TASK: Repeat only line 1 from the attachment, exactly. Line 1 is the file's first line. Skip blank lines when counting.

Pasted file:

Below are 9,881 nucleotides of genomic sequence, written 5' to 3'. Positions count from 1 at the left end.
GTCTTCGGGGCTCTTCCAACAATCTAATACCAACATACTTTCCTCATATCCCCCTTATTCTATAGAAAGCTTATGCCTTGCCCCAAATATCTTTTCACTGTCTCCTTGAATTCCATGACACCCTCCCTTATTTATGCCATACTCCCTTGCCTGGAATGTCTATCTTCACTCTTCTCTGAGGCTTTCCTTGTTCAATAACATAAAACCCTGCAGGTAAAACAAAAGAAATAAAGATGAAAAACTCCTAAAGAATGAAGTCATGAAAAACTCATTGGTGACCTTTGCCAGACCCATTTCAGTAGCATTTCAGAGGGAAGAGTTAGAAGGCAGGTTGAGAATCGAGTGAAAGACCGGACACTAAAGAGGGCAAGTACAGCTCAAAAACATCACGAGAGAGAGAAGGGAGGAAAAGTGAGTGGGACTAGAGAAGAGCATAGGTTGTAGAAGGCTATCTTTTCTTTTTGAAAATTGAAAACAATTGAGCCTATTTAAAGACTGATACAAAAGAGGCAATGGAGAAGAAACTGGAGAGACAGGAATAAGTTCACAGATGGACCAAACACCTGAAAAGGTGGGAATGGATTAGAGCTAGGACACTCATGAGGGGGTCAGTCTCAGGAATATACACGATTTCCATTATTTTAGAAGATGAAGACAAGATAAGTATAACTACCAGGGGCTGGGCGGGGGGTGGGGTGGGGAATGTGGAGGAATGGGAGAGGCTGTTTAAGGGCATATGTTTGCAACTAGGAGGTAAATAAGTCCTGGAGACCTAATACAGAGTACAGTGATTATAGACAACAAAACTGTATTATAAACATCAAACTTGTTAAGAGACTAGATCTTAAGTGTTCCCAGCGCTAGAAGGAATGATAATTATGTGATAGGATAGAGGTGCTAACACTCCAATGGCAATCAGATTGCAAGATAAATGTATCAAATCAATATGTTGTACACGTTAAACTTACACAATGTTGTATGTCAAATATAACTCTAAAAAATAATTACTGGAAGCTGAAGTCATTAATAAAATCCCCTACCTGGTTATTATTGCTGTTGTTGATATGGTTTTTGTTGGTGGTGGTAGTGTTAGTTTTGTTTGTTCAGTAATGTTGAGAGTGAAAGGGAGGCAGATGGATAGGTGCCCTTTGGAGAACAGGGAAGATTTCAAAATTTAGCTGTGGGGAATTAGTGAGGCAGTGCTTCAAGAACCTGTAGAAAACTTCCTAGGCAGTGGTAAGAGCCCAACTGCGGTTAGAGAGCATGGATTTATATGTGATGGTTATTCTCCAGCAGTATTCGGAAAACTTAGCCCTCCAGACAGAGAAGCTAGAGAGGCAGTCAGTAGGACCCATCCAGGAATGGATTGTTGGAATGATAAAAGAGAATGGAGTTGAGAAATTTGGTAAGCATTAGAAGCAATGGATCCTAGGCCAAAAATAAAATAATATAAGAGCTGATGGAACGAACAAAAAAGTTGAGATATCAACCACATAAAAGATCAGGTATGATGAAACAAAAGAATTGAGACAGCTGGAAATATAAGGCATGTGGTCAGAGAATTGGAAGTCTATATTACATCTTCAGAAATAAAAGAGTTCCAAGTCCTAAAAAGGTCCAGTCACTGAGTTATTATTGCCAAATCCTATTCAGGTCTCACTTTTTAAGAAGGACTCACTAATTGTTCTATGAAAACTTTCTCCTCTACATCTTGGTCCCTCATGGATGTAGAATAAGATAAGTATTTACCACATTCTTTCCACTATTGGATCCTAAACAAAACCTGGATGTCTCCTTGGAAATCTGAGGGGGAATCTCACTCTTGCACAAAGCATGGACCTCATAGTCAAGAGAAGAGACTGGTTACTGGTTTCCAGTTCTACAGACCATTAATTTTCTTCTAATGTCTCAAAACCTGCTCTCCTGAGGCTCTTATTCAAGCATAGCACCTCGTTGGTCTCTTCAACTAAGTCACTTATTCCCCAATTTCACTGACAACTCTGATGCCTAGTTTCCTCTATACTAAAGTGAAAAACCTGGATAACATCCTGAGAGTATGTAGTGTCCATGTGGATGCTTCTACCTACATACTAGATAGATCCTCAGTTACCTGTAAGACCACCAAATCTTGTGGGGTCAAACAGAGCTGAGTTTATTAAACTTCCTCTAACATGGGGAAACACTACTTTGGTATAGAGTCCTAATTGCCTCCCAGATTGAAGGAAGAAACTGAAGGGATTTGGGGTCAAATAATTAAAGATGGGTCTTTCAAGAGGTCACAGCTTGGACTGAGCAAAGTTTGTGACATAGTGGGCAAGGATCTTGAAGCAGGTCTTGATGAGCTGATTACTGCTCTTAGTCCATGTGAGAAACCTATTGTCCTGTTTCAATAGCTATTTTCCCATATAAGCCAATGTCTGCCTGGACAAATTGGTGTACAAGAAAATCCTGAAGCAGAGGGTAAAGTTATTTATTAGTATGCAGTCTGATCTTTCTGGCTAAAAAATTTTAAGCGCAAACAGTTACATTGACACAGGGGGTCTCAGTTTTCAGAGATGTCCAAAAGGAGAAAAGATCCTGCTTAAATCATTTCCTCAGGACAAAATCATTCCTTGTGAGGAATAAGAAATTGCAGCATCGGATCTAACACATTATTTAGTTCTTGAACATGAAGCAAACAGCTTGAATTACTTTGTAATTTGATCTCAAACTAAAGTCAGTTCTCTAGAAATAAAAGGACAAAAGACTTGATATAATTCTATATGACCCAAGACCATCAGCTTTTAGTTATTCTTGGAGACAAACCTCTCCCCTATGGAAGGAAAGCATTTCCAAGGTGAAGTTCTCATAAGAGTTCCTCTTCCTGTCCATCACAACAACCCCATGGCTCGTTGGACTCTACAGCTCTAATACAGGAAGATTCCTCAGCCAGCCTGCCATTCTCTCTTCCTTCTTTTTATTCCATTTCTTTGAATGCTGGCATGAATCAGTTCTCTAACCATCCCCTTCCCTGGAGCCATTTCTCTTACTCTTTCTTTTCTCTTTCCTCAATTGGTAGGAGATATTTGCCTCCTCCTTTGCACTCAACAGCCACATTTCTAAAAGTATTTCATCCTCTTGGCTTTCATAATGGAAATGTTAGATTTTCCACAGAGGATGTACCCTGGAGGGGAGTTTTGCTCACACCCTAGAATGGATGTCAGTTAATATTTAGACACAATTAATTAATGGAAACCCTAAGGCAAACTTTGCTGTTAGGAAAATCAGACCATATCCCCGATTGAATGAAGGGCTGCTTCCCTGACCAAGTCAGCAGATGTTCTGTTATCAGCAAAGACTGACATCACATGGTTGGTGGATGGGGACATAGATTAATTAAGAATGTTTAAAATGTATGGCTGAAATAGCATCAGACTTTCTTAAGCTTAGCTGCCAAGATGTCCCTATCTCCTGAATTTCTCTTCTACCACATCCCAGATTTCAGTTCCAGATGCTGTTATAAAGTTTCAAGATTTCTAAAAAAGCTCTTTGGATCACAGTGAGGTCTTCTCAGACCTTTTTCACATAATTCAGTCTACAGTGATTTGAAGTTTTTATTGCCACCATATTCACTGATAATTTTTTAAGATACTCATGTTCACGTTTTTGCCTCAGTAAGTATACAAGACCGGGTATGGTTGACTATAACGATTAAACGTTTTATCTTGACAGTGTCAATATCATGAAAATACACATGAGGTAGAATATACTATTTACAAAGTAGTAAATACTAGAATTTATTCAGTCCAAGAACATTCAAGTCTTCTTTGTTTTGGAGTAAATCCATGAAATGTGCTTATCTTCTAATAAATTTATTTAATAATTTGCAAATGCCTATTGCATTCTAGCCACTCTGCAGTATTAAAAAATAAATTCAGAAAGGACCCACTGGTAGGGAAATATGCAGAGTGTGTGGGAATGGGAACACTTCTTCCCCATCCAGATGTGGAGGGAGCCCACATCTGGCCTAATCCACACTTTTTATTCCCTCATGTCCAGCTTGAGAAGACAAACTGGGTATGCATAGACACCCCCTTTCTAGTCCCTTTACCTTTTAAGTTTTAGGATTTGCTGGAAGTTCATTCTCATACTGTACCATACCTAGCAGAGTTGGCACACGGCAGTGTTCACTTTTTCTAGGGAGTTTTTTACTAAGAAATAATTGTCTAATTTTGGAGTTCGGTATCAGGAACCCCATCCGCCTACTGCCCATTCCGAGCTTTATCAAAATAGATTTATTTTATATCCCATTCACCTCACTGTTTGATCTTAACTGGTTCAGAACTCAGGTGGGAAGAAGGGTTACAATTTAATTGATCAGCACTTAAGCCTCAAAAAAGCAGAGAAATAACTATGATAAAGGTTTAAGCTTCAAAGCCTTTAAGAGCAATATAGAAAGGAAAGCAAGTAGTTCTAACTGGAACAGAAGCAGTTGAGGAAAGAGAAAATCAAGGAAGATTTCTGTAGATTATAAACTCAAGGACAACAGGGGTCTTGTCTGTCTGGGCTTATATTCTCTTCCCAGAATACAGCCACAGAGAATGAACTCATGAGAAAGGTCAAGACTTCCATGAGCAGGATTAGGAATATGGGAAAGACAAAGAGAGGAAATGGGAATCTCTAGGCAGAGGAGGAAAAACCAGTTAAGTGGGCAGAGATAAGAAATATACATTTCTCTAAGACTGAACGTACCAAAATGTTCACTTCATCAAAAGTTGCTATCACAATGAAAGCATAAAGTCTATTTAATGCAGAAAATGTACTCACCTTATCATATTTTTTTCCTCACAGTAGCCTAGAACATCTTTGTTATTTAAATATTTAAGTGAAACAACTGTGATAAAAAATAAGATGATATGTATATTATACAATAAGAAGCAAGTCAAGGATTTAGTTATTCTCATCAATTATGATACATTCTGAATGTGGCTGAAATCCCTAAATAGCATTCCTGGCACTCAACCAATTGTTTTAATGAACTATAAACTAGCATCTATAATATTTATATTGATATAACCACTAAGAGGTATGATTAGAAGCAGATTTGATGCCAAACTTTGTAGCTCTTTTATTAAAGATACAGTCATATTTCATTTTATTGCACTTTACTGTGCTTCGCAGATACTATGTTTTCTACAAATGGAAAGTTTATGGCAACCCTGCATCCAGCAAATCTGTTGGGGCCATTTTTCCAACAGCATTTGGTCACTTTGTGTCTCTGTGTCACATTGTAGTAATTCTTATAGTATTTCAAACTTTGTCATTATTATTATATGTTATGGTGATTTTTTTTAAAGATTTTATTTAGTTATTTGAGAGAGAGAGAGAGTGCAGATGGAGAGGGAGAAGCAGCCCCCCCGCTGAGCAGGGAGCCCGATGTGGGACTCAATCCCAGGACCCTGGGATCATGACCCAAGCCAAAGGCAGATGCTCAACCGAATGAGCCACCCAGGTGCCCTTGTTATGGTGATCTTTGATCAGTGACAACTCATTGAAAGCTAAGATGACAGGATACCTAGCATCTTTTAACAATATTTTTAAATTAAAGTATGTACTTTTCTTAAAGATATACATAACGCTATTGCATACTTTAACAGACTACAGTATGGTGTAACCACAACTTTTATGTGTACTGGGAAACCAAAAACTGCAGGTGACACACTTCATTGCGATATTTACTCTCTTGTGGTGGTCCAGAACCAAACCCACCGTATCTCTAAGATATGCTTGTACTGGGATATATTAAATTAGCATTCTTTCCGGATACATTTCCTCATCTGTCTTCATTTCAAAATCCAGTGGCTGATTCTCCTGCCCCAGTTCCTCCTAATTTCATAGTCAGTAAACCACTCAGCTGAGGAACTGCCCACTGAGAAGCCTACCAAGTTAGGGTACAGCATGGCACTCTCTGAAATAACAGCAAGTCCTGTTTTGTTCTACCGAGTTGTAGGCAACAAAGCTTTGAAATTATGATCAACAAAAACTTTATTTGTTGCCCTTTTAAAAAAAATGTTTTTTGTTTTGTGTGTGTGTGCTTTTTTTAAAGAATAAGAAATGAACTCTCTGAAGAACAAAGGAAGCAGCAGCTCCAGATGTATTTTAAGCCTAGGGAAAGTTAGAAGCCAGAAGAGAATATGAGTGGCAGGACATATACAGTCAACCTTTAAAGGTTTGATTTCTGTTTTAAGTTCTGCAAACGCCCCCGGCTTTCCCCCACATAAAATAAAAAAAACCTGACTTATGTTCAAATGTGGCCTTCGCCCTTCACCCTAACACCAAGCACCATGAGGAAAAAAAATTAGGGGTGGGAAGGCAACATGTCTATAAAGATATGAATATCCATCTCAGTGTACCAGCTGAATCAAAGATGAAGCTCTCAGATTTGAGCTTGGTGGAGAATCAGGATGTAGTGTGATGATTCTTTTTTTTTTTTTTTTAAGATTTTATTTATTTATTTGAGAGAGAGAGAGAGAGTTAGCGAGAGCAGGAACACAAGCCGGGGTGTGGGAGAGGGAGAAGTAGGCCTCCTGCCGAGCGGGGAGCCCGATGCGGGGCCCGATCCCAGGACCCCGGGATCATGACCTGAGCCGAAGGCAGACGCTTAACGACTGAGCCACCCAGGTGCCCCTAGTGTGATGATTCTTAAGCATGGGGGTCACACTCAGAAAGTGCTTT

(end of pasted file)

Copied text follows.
Below are 9,881 nucleotides of genomic sequence, written 5' to 3'. Positions count from 1 at the left end.